observation and reaction


As a photographer, exploration and observation plays a significant role in my art making process.  I see what is around me and strive to understand it in more intimate and personal ways.  I started photographing snow out of necessity, as a way to come to terms with how consumed I felt by it.  While driving through rural North Dakota in an attempt to find some land without snow I became enamored with the way the dirt had sifted into the snow, created soft lines of black and white along the side of the road.  It was as if I had never really seen snowdrifts before, and I was instantly compelled to photograph them.  Once I started to explore the drifts my frustration turned into fascination.  With these photographs I observe and study the compositions formed by the dirt, wind, melting, and refreezing of the snowdrifts.  I am to recontextualize the familiar and banal, transforming it into a new and intriguing form.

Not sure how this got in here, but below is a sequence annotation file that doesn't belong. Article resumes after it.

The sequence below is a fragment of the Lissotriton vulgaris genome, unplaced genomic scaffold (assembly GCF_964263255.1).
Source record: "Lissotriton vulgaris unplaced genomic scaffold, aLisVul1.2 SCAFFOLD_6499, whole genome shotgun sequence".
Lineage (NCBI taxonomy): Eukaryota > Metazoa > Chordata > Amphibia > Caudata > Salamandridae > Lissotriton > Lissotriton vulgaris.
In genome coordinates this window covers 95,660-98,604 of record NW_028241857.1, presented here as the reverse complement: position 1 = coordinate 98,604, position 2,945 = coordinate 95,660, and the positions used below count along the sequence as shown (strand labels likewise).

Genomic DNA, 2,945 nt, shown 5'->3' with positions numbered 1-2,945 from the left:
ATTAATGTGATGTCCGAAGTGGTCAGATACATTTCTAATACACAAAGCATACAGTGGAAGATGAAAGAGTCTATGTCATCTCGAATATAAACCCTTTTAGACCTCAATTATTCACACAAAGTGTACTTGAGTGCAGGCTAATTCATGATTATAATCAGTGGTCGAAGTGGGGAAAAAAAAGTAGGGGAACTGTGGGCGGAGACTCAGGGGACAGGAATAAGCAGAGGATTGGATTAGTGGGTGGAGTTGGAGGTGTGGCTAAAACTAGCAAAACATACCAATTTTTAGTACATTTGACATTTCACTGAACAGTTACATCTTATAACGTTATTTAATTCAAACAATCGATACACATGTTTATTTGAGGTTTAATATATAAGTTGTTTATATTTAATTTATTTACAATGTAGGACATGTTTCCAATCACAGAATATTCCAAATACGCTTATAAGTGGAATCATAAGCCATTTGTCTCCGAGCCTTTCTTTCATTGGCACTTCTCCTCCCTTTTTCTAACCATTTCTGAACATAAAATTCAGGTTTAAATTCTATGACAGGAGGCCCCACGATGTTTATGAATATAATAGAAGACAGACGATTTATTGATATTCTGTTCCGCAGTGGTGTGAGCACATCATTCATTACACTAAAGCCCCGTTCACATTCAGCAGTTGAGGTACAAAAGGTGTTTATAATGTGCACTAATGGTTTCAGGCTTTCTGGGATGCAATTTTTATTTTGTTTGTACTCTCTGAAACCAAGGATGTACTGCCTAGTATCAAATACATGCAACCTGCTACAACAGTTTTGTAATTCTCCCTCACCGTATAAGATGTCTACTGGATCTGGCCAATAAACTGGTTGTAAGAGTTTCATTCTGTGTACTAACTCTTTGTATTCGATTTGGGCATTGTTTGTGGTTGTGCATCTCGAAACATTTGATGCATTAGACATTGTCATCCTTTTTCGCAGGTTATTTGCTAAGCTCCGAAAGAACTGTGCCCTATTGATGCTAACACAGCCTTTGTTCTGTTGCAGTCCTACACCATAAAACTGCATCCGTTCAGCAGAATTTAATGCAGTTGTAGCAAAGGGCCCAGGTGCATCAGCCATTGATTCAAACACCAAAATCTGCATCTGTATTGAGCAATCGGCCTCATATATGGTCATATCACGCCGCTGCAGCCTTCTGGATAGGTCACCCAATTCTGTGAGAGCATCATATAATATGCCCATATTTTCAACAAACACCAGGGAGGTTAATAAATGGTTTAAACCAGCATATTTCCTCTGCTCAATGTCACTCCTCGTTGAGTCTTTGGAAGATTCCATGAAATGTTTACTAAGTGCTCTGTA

As a printmaker, I am most interested in how each process allows for different types of expressive mark-making, which I often use in addition to my photographic images.  I began painting toner washes as a way to respond to the parts of the photograph that I was drawn to the most.  Whether it is the layering of snow, the texture made by the dirt, or the shapes created by freezing drifts.  These elements serve as a starting point for the washes and the rest of the image is made through continuous reactions to form and composition.  What began as a toner wash that would have never existed without the photograph, becomes a final intaglio print that can exist on its own.

Paired together, a duality if formed between the photograph and print, observation and reaction, emphasizing the interaction of medium, process, and composition.

This body of work was made in 2013 for my BFA exhibition at Minnesota State University Moorhead.